Have you ever looked at the ingredients list on your dog’s food packaging? In dry kibble, canned dog food, and fresh food recipes, you’ll probably see several human foods included. And peas are likely to be one of them.
Can dogs eat peas? Yes. They’re a relatively common ingredient used in commercial dog food, along with vegetables like carrots and potatoes. And dogs can eat fresh peas, too. Peas provide dogs with many of the same nutrients and health benefits that it gives us. Remember: Our canine friends are omnivores, able to derive nutrition from both plant and animal sources.
With that being said, there are some precautions to take when feeding your dog peas. Peas might be small, but they do present a few risks. Keep reading to learn more about the health benefits of peas for dogs, what risks are involved, and how to feed your dog peas in safe way.
Health Benefits of Peas for Dogs
Most of the same kinds of peas that humans consume — green peas, snow peas, English peas (sometimes called garden peas), sugar snap peas, etc. — are healthy for dogs and offer nutritional value.
Some of the types of nutrients peas offer our dogs are:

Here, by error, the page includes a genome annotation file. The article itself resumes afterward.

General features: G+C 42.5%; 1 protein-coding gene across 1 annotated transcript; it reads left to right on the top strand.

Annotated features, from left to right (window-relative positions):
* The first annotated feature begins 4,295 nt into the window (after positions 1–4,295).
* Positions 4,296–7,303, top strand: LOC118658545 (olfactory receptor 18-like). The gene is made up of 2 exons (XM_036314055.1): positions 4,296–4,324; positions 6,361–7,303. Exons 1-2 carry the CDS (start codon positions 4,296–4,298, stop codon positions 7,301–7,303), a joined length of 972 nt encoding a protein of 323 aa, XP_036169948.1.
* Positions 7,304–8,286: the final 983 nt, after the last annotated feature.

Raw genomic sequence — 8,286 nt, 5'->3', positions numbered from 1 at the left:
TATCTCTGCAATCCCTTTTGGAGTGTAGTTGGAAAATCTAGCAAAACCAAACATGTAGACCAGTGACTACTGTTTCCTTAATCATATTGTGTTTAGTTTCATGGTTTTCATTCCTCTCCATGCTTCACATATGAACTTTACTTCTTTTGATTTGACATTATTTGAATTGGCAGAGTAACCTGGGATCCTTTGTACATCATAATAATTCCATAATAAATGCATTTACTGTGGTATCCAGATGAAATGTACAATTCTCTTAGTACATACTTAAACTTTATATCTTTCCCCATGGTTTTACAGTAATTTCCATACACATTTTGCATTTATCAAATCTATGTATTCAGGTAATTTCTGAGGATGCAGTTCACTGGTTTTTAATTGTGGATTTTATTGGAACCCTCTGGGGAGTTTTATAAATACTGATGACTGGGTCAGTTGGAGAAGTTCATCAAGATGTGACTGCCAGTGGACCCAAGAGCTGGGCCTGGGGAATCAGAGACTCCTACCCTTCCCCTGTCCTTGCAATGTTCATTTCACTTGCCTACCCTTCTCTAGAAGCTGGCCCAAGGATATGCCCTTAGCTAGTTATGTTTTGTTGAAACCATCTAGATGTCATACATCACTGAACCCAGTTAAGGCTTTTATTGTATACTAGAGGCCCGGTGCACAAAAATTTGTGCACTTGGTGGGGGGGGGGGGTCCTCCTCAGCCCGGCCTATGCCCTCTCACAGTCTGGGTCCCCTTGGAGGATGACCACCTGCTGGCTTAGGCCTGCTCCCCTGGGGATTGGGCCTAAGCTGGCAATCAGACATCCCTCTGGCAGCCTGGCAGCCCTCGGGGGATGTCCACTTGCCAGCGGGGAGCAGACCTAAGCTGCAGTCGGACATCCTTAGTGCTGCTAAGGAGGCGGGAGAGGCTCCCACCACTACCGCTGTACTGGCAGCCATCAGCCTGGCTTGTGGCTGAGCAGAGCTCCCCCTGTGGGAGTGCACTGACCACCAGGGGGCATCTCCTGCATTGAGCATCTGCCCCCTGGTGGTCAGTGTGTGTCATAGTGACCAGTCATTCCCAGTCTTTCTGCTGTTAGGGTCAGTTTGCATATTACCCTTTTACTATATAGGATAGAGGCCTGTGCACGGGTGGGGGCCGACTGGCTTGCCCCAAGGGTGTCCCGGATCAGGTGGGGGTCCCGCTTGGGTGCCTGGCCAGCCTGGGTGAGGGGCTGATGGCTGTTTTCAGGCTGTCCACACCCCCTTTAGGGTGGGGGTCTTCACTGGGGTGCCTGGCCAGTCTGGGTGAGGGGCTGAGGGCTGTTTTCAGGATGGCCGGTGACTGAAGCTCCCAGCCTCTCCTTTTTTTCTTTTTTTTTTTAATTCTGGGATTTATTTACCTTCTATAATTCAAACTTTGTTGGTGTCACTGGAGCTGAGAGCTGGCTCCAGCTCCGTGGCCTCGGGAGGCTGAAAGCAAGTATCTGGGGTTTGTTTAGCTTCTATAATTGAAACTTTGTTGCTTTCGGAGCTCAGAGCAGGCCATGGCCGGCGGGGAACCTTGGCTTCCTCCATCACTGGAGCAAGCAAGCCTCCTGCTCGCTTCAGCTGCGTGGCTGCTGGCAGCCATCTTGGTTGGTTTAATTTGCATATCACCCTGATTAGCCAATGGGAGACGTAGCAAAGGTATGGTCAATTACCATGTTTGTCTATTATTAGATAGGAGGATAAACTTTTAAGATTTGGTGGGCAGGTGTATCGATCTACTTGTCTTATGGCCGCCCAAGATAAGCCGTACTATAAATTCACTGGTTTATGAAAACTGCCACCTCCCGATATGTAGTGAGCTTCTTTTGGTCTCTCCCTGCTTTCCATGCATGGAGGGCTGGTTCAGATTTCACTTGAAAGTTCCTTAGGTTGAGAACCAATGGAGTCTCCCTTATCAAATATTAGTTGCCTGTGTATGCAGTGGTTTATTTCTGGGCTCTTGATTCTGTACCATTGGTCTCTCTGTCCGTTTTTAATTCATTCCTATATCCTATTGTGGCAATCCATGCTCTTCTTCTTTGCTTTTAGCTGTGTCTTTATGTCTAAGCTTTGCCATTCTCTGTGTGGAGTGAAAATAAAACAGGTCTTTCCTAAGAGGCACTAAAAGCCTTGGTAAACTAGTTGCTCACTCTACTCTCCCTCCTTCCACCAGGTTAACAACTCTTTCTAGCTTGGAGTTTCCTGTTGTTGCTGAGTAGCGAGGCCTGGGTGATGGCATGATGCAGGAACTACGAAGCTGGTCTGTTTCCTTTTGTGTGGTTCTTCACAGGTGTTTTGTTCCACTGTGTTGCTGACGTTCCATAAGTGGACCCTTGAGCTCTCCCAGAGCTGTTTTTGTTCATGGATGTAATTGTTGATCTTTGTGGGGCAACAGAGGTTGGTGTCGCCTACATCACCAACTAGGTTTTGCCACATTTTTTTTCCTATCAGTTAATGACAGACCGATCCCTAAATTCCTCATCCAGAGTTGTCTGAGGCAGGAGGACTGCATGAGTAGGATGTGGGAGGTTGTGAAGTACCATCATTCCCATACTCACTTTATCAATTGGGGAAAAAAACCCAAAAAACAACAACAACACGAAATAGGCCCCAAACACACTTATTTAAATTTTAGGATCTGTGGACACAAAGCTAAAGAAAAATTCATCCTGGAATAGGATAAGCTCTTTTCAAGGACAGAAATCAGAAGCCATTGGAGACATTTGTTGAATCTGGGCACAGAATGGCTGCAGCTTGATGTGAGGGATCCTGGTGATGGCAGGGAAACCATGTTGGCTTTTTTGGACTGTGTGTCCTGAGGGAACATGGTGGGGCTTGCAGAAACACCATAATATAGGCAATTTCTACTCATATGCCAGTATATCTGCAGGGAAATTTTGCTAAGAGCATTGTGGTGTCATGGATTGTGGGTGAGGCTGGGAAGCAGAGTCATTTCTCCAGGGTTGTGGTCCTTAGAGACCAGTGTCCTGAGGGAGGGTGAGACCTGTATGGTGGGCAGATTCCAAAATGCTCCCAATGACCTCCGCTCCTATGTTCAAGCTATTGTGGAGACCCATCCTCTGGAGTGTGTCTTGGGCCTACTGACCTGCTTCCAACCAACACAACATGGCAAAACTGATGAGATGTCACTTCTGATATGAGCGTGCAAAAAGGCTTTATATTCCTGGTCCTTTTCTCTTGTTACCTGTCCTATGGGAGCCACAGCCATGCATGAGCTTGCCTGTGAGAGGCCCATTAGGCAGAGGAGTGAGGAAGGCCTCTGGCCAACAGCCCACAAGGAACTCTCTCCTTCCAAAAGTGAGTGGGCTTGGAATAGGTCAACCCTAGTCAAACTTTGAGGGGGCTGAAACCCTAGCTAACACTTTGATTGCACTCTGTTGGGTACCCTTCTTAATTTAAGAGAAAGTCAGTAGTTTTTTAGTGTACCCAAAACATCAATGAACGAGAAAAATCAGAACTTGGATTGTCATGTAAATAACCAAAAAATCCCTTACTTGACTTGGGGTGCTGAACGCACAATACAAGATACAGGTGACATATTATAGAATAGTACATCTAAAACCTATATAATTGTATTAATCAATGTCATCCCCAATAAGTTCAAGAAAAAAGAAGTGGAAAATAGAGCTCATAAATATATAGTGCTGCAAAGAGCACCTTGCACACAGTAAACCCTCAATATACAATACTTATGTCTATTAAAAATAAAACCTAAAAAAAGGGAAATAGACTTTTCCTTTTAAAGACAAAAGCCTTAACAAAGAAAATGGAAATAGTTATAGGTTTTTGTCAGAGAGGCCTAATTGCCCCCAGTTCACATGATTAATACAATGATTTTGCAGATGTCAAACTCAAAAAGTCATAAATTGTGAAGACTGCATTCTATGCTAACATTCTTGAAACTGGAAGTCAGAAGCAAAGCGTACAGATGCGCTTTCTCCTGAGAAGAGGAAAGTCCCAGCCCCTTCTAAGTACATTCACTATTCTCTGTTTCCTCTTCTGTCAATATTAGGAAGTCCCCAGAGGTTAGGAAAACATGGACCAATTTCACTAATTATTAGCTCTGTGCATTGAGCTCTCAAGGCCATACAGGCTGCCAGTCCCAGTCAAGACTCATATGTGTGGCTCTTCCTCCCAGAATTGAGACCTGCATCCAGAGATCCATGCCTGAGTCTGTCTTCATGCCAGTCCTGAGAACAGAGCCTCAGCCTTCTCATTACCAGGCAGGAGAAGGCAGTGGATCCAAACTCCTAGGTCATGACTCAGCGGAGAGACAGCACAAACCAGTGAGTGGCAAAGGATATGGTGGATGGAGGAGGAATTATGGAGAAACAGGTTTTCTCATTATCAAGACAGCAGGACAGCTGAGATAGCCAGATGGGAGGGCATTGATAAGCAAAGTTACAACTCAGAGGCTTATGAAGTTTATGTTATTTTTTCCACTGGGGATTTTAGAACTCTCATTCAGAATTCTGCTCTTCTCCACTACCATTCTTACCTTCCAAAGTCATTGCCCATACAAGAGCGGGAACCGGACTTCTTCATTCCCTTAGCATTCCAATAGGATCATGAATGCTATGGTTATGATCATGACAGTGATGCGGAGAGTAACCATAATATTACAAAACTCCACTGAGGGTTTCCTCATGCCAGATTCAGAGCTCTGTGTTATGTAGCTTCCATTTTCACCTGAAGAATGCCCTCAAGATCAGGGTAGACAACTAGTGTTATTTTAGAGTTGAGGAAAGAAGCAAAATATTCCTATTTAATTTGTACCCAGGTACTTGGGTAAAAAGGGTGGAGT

Peas are a good source of vitamins for dogs, such as Vitamin A, Vitamin C, Vitamin K, and the B vitamins. Vitamins like these, of course, are important for a wide variety of bodily functions, from skin and coat health to energy production, strong bones and teeth, and digestive function, just to name a few.
Can dogs eat peas as a good source of minerals? Absolutely. Peas contain various minerals that are essential to your dog’s health, including:
- Magnesium:Magnesium helps provide your dog with energy and is also necessary for normal nerve and muscle function.
- Manganese: This nutrient is also important for energy production, and it metabolizes protein and carbohydrates and plays a role in healthy bones and joints.
- Iron: Iron helps your dog’s red blood cells carry oxygen throughout the body.
- Zinc: Zinc is essential for a range of bodily functions including immune system health, thyroid function, and skin, eye, and brain health.
- Potassium: This electrolyte aids in the functioning of electrical charges in the muscles, nerves, and heart. It also moves water in and out of your dog’s cells, aiding in proper hydration.
Protein and Fiber
Peas are a low-calorie food that contain a fair amount of protein, which helps your dog’s body build and repair muscles and is also important for energy production. Peas, like other legumes, also contain a high amount of fiber. Fiber is important for regulating your dog’s digestive health and also helps your pooch to feel full when they’ve eaten a meal.